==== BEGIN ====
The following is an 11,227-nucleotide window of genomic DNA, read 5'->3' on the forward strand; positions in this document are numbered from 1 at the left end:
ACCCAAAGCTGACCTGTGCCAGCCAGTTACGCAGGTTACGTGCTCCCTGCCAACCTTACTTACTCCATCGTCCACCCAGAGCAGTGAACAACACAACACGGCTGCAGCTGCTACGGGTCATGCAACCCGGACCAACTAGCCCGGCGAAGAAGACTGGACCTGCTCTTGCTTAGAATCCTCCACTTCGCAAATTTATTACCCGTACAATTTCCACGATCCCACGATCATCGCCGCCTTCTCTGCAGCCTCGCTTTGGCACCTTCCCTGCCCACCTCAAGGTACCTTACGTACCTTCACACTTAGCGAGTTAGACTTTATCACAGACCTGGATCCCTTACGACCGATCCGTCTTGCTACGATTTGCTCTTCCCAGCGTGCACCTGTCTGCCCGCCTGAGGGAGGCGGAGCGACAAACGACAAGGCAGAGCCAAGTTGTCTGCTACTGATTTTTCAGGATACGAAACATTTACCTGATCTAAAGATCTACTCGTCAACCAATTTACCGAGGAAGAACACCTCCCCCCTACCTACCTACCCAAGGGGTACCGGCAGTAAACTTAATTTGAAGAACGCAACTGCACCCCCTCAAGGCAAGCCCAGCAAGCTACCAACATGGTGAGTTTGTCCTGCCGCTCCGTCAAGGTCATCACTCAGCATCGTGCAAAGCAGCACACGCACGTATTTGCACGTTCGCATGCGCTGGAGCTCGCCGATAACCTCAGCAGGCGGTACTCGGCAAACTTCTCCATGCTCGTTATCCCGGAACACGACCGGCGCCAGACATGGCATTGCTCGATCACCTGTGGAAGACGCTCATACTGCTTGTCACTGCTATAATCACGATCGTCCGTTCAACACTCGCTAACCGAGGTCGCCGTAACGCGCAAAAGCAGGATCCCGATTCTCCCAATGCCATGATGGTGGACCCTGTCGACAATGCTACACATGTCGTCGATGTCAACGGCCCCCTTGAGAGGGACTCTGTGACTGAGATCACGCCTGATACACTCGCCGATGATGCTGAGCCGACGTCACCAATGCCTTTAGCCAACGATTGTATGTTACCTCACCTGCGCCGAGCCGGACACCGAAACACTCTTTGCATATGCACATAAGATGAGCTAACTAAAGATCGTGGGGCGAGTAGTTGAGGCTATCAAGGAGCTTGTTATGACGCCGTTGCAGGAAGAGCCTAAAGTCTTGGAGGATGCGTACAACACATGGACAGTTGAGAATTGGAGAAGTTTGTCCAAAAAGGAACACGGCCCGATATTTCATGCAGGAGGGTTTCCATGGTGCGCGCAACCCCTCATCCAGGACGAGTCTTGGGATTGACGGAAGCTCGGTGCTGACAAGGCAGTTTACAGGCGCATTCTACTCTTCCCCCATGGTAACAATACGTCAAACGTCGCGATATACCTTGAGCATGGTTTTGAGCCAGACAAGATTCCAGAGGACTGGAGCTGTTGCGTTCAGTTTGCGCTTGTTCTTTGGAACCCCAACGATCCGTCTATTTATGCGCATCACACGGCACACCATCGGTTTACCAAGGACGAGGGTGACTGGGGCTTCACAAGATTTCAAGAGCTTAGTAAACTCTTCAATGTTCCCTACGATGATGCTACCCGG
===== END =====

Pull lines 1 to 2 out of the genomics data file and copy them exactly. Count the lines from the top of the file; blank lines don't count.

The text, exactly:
The following is an 11,227-nucleotide window of genomic DNA, read 5'->3' on the forward strand; positions in this document are numbered from 1 at the left end:
ACCCAAAGCTGACCTGTGCCAGCCAGTTACGCAGGTTACGTGCTCCCTGCCAACCTTACTTACTCCATCGTCCACCCAGAGCAGTGAACAACACAACACGGCTGCAGCTGCTACGGGTCATGCAACCCGGACCAACTAGCCCGGCGAAGAAGACTGGACCTGCTCTTGCTTAGAATCCTCCACTTCGCAAATTTATTACCCGTACAATTTCCACGATCCCACGATCATCGCCGCCTTCTCTGCAGCCTCGCTTTGGCACCTTCCCTGCCCACCTCAAGGTACCTTACGTACCTTCACACTTAGCGAGTTAGACTTTATCACAGACCTGGATCCCTTACGACCGATCCGTCTTGCTACGATTTGCTCTTCCCAGCGTGCACCTGTCTGCCCGCCTGAGGGAGGCGGAGCGACAAACGACAAGGCAGAGCCAAGTTGTCTGCTACTGATTTTTCAGGATACGAAACATTTACCTGATCTAAAGATCTACTCGTCAACCAATTTACCGAGGAAGAACACCTCCCCCCTACCTACCTACCCAAGGGGTACCGGCAGTAAACTTAATTTGAAGAACGCAACTGCACCCCCTCAAGGCAAGCCCAGCAAGCTACCAACATGGTGAGTTTGTCCTGCCGCTCCGTCAAGGTCATCACTCAGCATCGTGCAAAGCAGCACACGCACGTATTTGCACGTTCGCATGCGCTGGAGCTCGCCGATAACCTCAGCAGGCGGTACTCGGCAAACTTCTCCATGCTCGTTATCCCGGAACACGACCGGCGCCAGACATGGCATTGCTCGATCACCTGTGGAAGACGCTCATACTGCTTGTCACTGCTATAATCACGATCGTCCGTTCAACACTCGCTAACCGAGGTCGCCGTAACGCGCAAAAGCAGGATCCCGATTCTCCCAATGCCATGATGGTGGACCCTGTCGACAATGCTACACATGTCGTCGATGTCAACGGCCCCCTTGAGAGGGACTCTGTGACTGAGATCACGCCTGATACACTCGCCGATGATGCTGAGCCGACGTCACCAATGCCTTTAGCCAACGATTGTATGTTACCTCACCTGCGCCGAGCCGGACACCGAAACACTCTTTGCATATGCACATAAGATGAGCTAACTAAAGATCGTGGGGCGAGTAGTTGAGGCTATCAAGGAGCTTGTTATGACGCCGTTGCAGGAAGAGCCTAAAGTCTTGGAGGATGCGTACAACACATGGACAGTTGAGAATTGGAGAAGTTTGTCCAAAAAGGAACACGGCCCGATATTTCATGCAGGAGGGTTTCCATGGTGCGCGCAACCCCTCATCCAGGACGAGTCTTGGGATTGACGGAAGCTCGGTGCTGACAAGGCAGTTTACAGGCGCATTCTACTCTTCCCCCATGGTAACAATACGTCAAACGTCGCGATATACCTTGAGCATGGTTTTGAGCCAGACAAGATTCCAGAGGACTGGAGCTGTTGCGTTCAGTTTGCGCTTGTTCTTTGGAACCCCAACGATCCGTCTATTTATGCGCATCACACGGCACACCATCGGTTTACCAAGGACGAGGGTGACTGGGGCTTCACAAGATTTCAAGAGCTTAGTAAACTCTTCAATGTTCCCTACGATGATGCTACCCGG